After this, I'll get unto the stirling engine images, ... as discussed at

KVDP (talk) 11:18, 5 July 2010 (UTC)

There's nothing wrong with the existing Stirling images, and the ones you've made previously have had serious errors indicative of failing to understand any of the technology behind Stirling engines. Please don't create more like that. We don't need them, it's a waste of people's time to have to wade through and error check everything. Andy Dingley (talk) 22:37, 6 July 2010 (UTC)
I'm solving this another way, you won't be bothered with this by me.

KVDP (talk) 07:16, 7 July 2010 (UTC) ┌─────────┘
Further on ship compartmentalization:

  • Ships aren't compartmentalized this way. Warships and passenger vessels have much smaller compartments, for different reasons (damage control and for staterooms). Bulk cargo vessels and container ships have much larger ones. Tankers, of course, have tanks.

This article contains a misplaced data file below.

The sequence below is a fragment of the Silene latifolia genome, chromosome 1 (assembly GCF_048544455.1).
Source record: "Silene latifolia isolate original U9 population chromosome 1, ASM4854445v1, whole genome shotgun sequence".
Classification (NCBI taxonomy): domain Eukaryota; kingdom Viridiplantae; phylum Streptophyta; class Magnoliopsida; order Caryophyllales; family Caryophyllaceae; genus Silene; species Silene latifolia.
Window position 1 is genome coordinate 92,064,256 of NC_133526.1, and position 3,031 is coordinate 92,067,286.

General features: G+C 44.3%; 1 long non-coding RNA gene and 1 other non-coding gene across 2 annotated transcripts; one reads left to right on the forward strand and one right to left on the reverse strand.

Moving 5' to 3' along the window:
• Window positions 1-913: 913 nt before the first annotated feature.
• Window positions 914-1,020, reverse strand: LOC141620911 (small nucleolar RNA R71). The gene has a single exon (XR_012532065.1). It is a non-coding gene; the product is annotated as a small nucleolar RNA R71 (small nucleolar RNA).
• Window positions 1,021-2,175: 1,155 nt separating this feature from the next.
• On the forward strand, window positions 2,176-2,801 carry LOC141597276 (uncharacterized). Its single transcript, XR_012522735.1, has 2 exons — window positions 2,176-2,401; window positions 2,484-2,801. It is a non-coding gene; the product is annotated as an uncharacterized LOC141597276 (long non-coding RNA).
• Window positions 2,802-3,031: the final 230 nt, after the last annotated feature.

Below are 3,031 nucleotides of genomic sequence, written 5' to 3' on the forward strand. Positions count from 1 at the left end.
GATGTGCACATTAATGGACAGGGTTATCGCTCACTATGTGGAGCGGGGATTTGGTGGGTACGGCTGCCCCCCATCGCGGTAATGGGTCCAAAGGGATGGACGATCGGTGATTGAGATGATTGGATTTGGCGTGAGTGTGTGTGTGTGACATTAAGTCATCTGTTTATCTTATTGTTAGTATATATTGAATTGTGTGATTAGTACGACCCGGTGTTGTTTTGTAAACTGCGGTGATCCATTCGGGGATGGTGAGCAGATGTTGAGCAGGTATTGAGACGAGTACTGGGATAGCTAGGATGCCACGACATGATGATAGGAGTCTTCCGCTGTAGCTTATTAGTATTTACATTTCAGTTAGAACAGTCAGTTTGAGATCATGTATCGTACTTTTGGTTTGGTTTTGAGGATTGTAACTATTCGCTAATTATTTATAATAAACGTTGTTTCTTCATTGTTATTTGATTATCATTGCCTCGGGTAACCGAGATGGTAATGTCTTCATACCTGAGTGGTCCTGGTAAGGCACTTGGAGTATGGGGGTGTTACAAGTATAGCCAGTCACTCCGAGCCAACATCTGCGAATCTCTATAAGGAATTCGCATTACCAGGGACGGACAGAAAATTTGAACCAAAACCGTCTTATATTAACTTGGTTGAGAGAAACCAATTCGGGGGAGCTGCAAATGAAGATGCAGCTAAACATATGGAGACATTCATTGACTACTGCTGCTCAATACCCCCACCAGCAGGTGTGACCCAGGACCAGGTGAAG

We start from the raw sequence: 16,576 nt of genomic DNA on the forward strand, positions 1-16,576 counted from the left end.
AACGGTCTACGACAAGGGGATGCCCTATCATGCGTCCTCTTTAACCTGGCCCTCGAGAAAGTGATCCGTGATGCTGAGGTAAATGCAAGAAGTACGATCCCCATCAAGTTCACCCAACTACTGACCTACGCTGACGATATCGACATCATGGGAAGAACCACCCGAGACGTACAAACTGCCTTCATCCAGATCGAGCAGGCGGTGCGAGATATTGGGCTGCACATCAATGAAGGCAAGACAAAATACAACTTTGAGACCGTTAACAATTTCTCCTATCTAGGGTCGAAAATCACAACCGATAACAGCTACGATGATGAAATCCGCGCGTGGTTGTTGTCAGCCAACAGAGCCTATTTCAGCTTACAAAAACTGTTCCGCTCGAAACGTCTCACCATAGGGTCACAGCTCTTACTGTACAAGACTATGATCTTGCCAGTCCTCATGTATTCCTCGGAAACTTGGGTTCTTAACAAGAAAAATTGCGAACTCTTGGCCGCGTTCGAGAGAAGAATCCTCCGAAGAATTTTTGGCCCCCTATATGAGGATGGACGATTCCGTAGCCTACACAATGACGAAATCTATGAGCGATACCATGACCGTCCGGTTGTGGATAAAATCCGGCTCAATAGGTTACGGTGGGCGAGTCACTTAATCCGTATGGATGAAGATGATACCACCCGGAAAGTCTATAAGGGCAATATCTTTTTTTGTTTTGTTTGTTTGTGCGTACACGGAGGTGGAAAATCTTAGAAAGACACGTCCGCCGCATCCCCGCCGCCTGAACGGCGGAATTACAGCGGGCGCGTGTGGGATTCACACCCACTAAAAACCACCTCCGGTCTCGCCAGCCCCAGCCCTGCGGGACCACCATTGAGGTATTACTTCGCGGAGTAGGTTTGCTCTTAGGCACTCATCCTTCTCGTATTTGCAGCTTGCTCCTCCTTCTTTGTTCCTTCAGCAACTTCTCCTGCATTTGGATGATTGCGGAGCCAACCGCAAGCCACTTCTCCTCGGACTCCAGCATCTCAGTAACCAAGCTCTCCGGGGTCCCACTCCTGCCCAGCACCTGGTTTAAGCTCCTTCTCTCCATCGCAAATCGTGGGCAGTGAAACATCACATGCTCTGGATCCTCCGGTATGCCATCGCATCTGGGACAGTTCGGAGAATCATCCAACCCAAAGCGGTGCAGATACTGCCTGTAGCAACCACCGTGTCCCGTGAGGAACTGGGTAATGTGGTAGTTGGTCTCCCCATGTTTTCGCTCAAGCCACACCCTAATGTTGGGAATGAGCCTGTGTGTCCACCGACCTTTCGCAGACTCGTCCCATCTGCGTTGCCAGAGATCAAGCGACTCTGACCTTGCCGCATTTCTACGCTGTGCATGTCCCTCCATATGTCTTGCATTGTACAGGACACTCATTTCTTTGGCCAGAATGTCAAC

• The line marked "A", waterline, is not the waterline.
  • This profile doesn't exist. Cargo vessels (except car carriers), have a much smaller superstructure way aft. Military vessels have the superstructure amidships. Passenger vessels have the wheelhouse forward and the superstructure more or less the same height throughout.
  • The note on composting toilets is an irrelevance. The weight of urine is inconsequential and ocean going vessels dump it overboard except near land. You place toilets where convenient for passengers and crew, not for design or operational convenience. This comment is typical of your inability to think like an engineer -- I would reason as follows: